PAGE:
This post highlights how facilities management is an important, if often unsung part of so many businesses… any businesses with facilities, in fact. Sustainable facilities management is an area that can have a profound and near term impact on overall business sustainability. Very large potential energy savings and hence carbon footprint reduction could be realized in facilities management areas such as HVAC or lighting for example; the embodied energy of facilities — their materials and recurring requirements; how runoff is handled and so forth all are areas in which sustainable facilities management can really impact the triple bottom line in a positive way.
Sustainability does not engage employees unless it first and foremost solves problems they experience in their lives. You make sustainability personal and create the best conditions and incentives for employee engagement by making it voluntary, localizing it, listening, demonstrating the effect of the action, making it cross-functional, solicit and respond to employee ideas, give employees as a way to take immediate action, give rewards for successes, make it regular, and build culture around sustainability goals.
Using financial data from 1,833 firms with US revenues of more than $1 billion in 2008/09, independent analyst firm Verdantix finds that spending on 29 sustainability initiatives will grow from $28 billion in 2010 to $60 billion in 2014. Over the 2009 to 2014 period the US sustainable business market will experience a 19% compound annual growth rate. The sustainable business market forecast finds that growth of 11% in 2010 will increase to 16% in 2011 and 24% in 2012. Growth in spending is driven by improved economic growth, risk drivers, competitive dynamics, innovation diffusion, higher oil prices, state-level GHG regulations and renewable energy policies. The study covers all industries and all sustainability initiatives from energy efficiency to spending on strategy, risk and brand.
Live Blogging SB ’10 – Best Green Brands, Metrics for Success, CSR Best Practices, Responsible Profit, and More
We have a busy live blogging schedule today. The Green Economy Post team will be reporting on 11 sessions. In addition to our live blogging team, we will be streaming commentary from 0ver 70 SB ’10 attendees. Topics include: key market drivers, the best green brands, the metrics of qualitative growth, responsible profit, incfluencing consumers, drivers behind sustainable brand innovation, GreenXchange and eco-Innovation, CSR best practices, CSR Reporting Case Studies, tools for measuring environmental and motivating mainstream consumers to make sustainable choices. See our live blogging schedule for today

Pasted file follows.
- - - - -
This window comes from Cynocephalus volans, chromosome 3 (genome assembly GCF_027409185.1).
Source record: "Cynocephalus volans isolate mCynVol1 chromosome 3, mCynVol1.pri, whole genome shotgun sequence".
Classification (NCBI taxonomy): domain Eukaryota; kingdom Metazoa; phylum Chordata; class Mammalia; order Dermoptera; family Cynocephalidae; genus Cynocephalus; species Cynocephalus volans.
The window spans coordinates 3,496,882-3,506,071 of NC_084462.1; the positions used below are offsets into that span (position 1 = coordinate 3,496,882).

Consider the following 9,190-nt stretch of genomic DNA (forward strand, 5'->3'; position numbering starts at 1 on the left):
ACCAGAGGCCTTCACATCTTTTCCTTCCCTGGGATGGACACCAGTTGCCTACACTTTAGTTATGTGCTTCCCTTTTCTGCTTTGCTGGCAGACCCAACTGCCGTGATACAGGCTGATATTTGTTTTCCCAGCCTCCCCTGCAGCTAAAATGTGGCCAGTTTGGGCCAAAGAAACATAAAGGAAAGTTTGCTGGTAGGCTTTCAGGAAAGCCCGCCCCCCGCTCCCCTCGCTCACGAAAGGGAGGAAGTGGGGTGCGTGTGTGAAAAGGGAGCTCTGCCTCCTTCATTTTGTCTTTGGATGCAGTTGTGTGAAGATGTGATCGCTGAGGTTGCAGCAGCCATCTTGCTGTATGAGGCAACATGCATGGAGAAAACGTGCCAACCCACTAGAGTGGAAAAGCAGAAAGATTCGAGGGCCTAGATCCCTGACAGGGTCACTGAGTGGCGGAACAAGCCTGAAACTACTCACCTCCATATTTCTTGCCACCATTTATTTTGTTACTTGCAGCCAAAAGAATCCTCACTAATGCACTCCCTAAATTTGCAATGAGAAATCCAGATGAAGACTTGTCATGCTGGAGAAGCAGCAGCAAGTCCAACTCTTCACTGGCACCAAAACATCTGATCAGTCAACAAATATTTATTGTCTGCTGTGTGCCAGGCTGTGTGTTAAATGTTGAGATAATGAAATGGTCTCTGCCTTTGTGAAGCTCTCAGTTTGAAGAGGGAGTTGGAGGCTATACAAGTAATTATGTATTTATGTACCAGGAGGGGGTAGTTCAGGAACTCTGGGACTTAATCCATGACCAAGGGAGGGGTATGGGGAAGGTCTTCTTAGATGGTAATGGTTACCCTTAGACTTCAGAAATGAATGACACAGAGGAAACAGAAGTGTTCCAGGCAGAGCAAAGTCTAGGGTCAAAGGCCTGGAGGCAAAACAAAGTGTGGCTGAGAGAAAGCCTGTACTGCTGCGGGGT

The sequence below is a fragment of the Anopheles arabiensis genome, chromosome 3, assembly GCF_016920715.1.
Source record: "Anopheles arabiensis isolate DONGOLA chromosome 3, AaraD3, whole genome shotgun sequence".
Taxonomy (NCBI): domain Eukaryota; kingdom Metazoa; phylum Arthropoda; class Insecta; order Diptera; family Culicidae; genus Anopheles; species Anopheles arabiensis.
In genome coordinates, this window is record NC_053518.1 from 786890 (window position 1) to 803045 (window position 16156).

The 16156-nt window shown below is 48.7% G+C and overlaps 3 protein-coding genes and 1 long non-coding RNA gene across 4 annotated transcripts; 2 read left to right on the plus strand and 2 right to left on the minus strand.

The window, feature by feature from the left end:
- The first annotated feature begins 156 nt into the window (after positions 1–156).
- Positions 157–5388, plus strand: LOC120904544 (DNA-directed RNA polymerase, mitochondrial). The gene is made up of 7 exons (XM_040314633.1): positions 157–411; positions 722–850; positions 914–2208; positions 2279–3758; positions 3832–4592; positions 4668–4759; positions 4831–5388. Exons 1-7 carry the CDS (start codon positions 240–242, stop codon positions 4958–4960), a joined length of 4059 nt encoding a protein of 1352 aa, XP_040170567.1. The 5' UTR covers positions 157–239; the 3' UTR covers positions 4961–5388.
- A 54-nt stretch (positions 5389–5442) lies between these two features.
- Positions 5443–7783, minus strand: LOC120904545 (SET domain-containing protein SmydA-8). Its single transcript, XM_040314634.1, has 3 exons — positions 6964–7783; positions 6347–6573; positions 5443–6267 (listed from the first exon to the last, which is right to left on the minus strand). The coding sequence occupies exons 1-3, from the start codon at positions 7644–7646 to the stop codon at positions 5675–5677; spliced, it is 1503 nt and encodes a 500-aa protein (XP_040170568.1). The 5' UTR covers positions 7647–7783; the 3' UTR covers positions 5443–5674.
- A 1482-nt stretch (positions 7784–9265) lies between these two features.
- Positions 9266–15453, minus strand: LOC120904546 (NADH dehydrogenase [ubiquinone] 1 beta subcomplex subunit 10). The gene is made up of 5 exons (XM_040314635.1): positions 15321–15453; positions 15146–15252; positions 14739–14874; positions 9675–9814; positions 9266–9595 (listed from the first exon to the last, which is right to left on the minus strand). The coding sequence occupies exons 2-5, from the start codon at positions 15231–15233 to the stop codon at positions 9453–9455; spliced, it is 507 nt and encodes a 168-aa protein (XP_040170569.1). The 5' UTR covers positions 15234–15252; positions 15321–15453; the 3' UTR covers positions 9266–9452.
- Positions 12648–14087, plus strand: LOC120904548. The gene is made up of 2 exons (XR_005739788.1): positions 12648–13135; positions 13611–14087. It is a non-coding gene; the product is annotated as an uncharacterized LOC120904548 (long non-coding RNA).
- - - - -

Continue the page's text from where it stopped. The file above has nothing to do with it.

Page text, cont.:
Giselle Weybrecht, author of The Sustainable MBA: The Manager’s Guide to Green Business, examines some ways that you can green any job.
There are a tremendous number of business benefits of environmental and sustainability education for employees, including: improved operational efficiency, strengthened customer and community relations, innovation, supply chain management, and increased employee recruitment and retention.
The six keys to driving change in a conservative corporate culture include: top-level support; management-level and administrative support; minimal risk; a clear path; bottom-line value; and political awareness.
Verdantix, recently released a free report, that explains why the Chief Sustainability Officer (CSO) is needed, defines the role of the CSO, and provides a profile to guide the appointment of the CSO. It also explains why organizations face a climate change and sustainability management deficit, why fixing sustainability governance gains is becoming a major priority by a growing number of firms, how the CSO can spearhead business transformation, who the ideal candidate for the chief sustainability officer role is, and what are the three priority areas of domain expertise.
A recent survey found that the majority of corporate sustainability leaders believe that their sustainability initiatives have significant strategic value for their organizations, but also feel that measurement for these initiatives are lacking, which makes communicating the outcomes of their efforts more challenging.